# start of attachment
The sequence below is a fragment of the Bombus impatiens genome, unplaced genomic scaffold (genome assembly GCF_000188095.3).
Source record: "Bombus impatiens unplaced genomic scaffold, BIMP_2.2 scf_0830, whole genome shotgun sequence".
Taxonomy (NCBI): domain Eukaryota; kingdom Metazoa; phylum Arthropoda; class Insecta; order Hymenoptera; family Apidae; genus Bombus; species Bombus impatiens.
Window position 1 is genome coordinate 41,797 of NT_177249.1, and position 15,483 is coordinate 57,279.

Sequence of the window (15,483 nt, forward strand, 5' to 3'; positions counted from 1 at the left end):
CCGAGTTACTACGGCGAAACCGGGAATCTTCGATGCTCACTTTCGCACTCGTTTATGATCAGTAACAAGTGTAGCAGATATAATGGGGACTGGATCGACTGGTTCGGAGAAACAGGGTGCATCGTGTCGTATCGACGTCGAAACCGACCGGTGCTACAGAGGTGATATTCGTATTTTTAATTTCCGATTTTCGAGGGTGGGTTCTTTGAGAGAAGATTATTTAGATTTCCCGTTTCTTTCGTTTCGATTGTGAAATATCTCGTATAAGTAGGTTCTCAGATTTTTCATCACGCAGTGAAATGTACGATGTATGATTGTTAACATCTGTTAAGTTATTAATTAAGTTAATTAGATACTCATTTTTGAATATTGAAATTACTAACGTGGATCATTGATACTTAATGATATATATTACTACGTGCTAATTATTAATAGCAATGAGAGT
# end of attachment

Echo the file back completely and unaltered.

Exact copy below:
The sequence below is a fragment of the Bombus impatiens genome, unplaced genomic scaffold (genome assembly GCF_000188095.3).
Source record: "Bombus impatiens unplaced genomic scaffold, BIMP_2.2 scf_0830, whole genome shotgun sequence".
Taxonomy (NCBI): domain Eukaryota; kingdom Metazoa; phylum Arthropoda; class Insecta; order Hymenoptera; family Apidae; genus Bombus; species Bombus impatiens.
Window position 1 is genome coordinate 41,797 of NT_177249.1, and position 15,483 is coordinate 57,279.

Sequence of the window (15,483 nt, forward strand, 5' to 3'; positions counted from 1 at the left end):
CCGAGTTACTACGGCGAAACCGGGAATCTTCGATGCTCACTTTCGCACTCGTTTATGATCAGTAACAAGTGTAGCAGATATAATGGGGACTGGATCGACTGGTTCGGAGAAACAGGGTGCATCGTGTCGTATCGACGTCGAAACCGACCGGTGCTACAGAGGTGATATTCGTATTTTTAATTTCCGATTTTCGAGGGTGGGTTCTTTGAGAGAAGATTATTTAGATTTCCCGTTTCTTTCGTTTCGATTGTGAAATATCTCGTATAAGTAGGTTCTCAGATTTTTCATCACGCAGTGAAATGTACGATGTATGATTGTTAACATCTGTTAAGTTATTAATTAAGTTAATTAGATACTCATTTTTGAATATTGAAATTACTAACGTGGATCATTGATACTTAATGATATATATTACTACGTGCTAATTATTAATAGCAATGAGAGT